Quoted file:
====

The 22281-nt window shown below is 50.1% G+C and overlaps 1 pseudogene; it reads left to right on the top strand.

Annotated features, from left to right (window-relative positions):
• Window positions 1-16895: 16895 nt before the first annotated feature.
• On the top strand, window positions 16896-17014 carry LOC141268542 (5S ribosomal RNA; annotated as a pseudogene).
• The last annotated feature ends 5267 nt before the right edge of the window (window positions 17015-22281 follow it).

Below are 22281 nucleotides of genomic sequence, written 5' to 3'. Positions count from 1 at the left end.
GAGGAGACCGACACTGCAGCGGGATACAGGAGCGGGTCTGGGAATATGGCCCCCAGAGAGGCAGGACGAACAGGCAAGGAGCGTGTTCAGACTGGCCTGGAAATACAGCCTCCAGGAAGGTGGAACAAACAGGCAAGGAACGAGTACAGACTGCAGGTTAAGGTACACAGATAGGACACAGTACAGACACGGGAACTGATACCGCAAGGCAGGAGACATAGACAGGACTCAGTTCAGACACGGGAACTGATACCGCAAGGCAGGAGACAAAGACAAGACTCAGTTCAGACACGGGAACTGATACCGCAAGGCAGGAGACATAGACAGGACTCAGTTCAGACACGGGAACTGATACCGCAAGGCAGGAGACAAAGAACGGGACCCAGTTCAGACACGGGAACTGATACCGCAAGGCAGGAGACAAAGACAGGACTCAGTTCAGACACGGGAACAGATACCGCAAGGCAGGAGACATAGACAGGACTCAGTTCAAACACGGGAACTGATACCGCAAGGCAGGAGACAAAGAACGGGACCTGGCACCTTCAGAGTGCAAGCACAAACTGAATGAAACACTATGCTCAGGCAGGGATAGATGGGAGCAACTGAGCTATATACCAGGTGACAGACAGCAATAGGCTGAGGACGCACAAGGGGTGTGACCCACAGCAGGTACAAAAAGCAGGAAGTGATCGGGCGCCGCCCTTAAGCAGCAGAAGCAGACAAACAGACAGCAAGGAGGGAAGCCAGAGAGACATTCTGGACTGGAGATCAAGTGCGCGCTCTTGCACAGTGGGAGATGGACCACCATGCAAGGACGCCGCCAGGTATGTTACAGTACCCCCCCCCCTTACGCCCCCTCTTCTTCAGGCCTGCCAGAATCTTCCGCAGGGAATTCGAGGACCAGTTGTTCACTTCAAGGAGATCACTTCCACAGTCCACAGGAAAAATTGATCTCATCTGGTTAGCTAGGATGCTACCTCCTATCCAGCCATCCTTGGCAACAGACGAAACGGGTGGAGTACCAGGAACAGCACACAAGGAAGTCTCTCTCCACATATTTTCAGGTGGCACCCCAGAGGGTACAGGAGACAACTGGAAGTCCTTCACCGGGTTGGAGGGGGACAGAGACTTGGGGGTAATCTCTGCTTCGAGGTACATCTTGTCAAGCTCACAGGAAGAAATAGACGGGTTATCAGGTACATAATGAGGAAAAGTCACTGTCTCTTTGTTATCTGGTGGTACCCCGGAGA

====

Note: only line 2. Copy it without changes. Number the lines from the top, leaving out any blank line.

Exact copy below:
Annotated features, from left to right (window-relative positions):